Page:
Dancing robots: integrating art, music, and robotics in Singapore’s early childhood centers

Abstract

In recent years, Singapore has increased its national emphasis on technology and engineering in early childhood education. Their newest initiative, the Playmaker Programme, has focused on teaching robotics and coding in preschool settings. Robotics offers a playful and collaborative way for children to engage with foundational technology and engineering concepts during their formative early childhood years. This study looks at a sample of preschool children (N = 98) from five early childhood centers in Singapore who completed a 7-week STEAM (Science, Technology, Engineering, Arts, and Mathematics) KIBO robotics curriculum in their classrooms called, “Dances from Around the World.” KIBO is a newly developed robotics kit that teaches both engineering and programming. KIBO’s actions are programmed using tangible programming blocks—no screen-time required. Children’s knowledge of programming concepts were assessed upon completion of the curriculum using the Solve-Its assessment. Results indicate that children were highly successful at mastering foundational programming concepts. Additionally, teachers were successful at promoting a collaborative and creative environment, but less successful at finding ways to engage with the greater school community through robotics. This research study was part of a large country-wide initiative to increase the use of developmentally appropriate engineering tools in early childhood settings. Implications for the design of technology, curriculum, and other resources are addressed.

This is a preview of subscription content, log in to check access.

Fig. 1
Fig. 2
Fig. 3
Fig. 4
Fig. 5
Fig. 6

References

  1. American Academy of Pediatrics. (2016). Media and young minds. Pediatrics, 138(5). doi:10.1542/peds.2016-2591.

    Google Scholar 

  2. Bers, M. U. (2008). Blocks, robots and computers: Learning about technology in early childhood. New York: Teacher’s College Press.

    Google Scholar 

  3. Bers, M. U. (2012). Designing digital experiences for positive youth development: From playpen to playground. Cary, NC: Oxford.

    Google Scholar 

  4. Bers, M., Ponte, I., Juelich, K., Viera, A., & Schenker, J. (2002). Teachers as designers: Integrating robotics in early childhood education. Information Technology in Childhood Education AACE, 2002(1), 123–145.

    Google Scholar 

  5. Bers, M. U., Seddighin, S., & Sullivan, A. (2013). Ready for robotics: Bringing together the T and E of STEM in early childhood teacher education. Journal of Technology and Teacher Education, 21(3), 355–377.

    Google Scholar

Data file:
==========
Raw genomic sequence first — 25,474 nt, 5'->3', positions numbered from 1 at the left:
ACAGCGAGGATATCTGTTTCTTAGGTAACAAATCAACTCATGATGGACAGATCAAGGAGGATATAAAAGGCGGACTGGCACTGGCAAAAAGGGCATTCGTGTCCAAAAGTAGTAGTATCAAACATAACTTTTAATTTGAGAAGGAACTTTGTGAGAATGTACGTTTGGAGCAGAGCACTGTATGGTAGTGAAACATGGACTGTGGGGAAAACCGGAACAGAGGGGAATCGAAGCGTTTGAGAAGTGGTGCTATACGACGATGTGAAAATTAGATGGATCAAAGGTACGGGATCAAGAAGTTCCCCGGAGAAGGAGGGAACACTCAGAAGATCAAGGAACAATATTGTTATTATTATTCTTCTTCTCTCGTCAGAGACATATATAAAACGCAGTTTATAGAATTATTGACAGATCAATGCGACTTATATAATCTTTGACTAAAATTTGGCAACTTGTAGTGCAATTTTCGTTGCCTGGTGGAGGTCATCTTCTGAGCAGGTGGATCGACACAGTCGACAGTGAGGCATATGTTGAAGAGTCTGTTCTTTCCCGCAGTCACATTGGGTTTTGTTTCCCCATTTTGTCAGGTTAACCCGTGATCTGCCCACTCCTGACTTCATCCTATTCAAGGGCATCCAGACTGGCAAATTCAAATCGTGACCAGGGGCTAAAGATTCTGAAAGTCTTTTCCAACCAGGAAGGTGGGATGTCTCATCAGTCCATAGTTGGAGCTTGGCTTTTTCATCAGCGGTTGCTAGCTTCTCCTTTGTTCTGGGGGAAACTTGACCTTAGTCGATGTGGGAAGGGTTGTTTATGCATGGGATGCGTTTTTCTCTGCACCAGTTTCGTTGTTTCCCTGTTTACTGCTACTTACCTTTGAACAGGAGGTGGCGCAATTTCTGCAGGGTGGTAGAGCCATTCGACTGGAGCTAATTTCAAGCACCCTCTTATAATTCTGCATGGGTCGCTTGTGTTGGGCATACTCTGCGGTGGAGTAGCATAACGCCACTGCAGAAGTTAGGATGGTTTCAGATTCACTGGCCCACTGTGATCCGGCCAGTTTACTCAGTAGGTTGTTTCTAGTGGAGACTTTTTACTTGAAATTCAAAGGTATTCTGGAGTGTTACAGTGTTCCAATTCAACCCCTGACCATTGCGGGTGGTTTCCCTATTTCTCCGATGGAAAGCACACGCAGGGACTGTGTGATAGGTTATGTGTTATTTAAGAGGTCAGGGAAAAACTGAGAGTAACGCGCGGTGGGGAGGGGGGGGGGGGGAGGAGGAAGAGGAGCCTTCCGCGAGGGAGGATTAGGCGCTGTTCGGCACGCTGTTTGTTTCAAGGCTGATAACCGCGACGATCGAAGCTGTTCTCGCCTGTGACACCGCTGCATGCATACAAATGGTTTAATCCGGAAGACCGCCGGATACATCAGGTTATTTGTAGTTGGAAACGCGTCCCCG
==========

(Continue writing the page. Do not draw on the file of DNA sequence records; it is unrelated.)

6. Berson, I. R., & Berson, M. J. (Eds.). (2010). High-tech tots: Childhood in a digital world. Charlotte, NC: Information Age Publishing.

    Google Scholar 

  7. Brosterman, N. (1997). Inventing kindergarten. New York: H.N. Abrams.

    Google Scholar 

  8. Buckleitner, W. (2009). What should a preschooler know about technology? Early Childhood Today. www2.scholastic.com/browse/article.jsp?id=3751484.

  9. Calvert, S. L., Rideout, V. J., Woolard, J. L., Barr, R. F., & Strouse, G. A. (2005). Age, ethnicity, and socioeconomic patterns in early computer use: A national survey. American Behavioral Scientist, 48(5), 590–607.

    Article  Google Scholar 

  10. Cejka, E., Rogers, C., & Portsmore, M. (2006). Kindergarten robotics: Using robotics to motivate math, science, and engineering literacy in elementary school. International Journal of Engineering Education, 22(4), 711–722.

    Google Scholar 

  11. Chambers, J. (2015). Inside Singapore’s plans for robots in pre-schools. GovInsider. Retrieved from: https://govinsider.asia/smart-gov/exclusive-singapore-puts-robots-in-pre-schools/.

  12. Chiong, C., & Shuler, C. (2010). Learning: Is there an app for that? Investigations of young children’s usage and learning with mobile devices and apps. New York: The Joan Ganz Cooney Center at Sesame Workshop. http://pbskids.org/read/files/cooney_learning_apps.pdf.

  13. Clements, D. H., & Gullo, D. F. (1984). Effects of computer programming on young children’s cognition. Journal of Educational Psychology, 76(6), 1051–1058. doi:10.1037/0022-0663.76.6.1051.

  14. Clements, D. H., & Meredith, J. S. (1992). Research on logo: Effects and efficacy. Retrieved from: http://el.media.mit.edu/logo-foundation/pubs/papers/research_logo.html.

  15. Common Sense Media. (2013). Zero to eight: Children’s media use in American 2013. San Francisco: Common Sense Media.

    Google Scholar 

  16. Cordes, C., & Miller, E. (2000). Fool’s gold: A critical look at computers in childhood. College Park, MD: Alliance for Childhood.